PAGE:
"It's what we call people who have been through an overwhelming emotional trauma of some kind-something that's made them block out their past because they're afraid to confront it. There's no physical explanation for their amnesia, but there's a very real emotional explanation."

Kurt tapped his foot on the hard surface of the floor a few times. "But you said I'm not that."

(Continues...)



Excerpted from Faces in the Fire by T.L. Hines Copyright © 2009 by T. L. Hines. Excerpted by permission.
All rights reserved. No part of this excerpt may be reproduced or reprinted without permission in writing from the publisher.
Excerpts are provided by Dial-A-Book Inc. solely for the personal use of visitors to this web site.

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Customer Reviews

Average Rating 4.5
( 14 )
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Sort by: Showing all of 14 Customer Reviews
  • Posted April 26, 2010

    If you like to read Dekker, and if you are a fan of LOST...

    then you will love this book!

    Synopsis:

    Four lost souls on a collision course with either disaster or redemption. A random community of Faces in the Fire.

    Meet Kurt, a truck-driver-turned-sculptor with no memory of his past. Corinne, an e-mail spammer whose lymphoma isn't responding to treatment. Grace, a tattoo artist with an invented existence and a taste for heroin. And Stan, a reluctant hit man haunted by his terrifying gift for killing.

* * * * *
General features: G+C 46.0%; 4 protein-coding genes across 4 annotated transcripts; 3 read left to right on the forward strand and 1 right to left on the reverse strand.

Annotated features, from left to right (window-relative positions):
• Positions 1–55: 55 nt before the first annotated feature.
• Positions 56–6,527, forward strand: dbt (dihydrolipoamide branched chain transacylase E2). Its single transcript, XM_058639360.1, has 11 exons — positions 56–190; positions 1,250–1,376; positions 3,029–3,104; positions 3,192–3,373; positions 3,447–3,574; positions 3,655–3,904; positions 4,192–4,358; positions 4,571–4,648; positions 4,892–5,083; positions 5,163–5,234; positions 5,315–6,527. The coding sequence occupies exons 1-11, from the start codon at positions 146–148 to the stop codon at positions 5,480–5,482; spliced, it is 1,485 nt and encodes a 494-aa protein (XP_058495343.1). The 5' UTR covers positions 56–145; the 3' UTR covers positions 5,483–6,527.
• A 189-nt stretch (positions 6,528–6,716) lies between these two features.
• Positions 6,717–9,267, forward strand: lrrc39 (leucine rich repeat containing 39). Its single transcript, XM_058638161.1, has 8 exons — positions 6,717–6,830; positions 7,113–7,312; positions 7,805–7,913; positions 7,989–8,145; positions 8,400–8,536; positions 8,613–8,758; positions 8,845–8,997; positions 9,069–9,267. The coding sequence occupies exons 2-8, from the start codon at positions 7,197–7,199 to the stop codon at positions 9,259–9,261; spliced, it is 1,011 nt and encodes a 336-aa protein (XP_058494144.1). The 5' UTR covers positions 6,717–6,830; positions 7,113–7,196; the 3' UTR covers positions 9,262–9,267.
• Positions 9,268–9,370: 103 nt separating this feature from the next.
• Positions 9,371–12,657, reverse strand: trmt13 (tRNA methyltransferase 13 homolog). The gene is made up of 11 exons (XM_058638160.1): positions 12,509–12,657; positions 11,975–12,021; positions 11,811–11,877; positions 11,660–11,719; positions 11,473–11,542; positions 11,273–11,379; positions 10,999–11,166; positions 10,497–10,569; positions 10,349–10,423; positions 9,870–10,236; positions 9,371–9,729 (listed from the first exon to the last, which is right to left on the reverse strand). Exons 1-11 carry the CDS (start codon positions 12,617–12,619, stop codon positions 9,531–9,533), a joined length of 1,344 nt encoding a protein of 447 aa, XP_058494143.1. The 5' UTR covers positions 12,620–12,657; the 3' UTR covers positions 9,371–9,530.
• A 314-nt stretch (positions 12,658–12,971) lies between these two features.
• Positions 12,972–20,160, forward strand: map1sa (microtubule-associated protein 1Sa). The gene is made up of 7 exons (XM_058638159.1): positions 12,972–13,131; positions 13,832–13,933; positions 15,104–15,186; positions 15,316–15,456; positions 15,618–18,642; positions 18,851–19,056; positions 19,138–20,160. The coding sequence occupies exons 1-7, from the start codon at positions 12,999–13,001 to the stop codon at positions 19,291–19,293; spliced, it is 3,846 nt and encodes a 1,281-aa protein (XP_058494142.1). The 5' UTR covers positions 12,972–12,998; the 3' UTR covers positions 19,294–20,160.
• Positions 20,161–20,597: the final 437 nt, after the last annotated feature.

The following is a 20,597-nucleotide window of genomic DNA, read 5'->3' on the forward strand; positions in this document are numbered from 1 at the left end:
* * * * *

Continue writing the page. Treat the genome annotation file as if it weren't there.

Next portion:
They don't know each other, at least not yet. But something-or someone-is at work in the fabric of their lives, weaving them all together. A catfish, a series of numbers scribbled on a napkin, a devastating fire, and something mysterious. Something that could send them hurtling down the highway to disaster-or down the road to redemption. But they won't know which is which until they've managed to say yes to the whispers in their souls.

    Faces in the Fire starts off with Chapter 34 and jumps around from there. Chapter 1 is somewhere in the middle of the book. The book is in four parts with each part following a different character.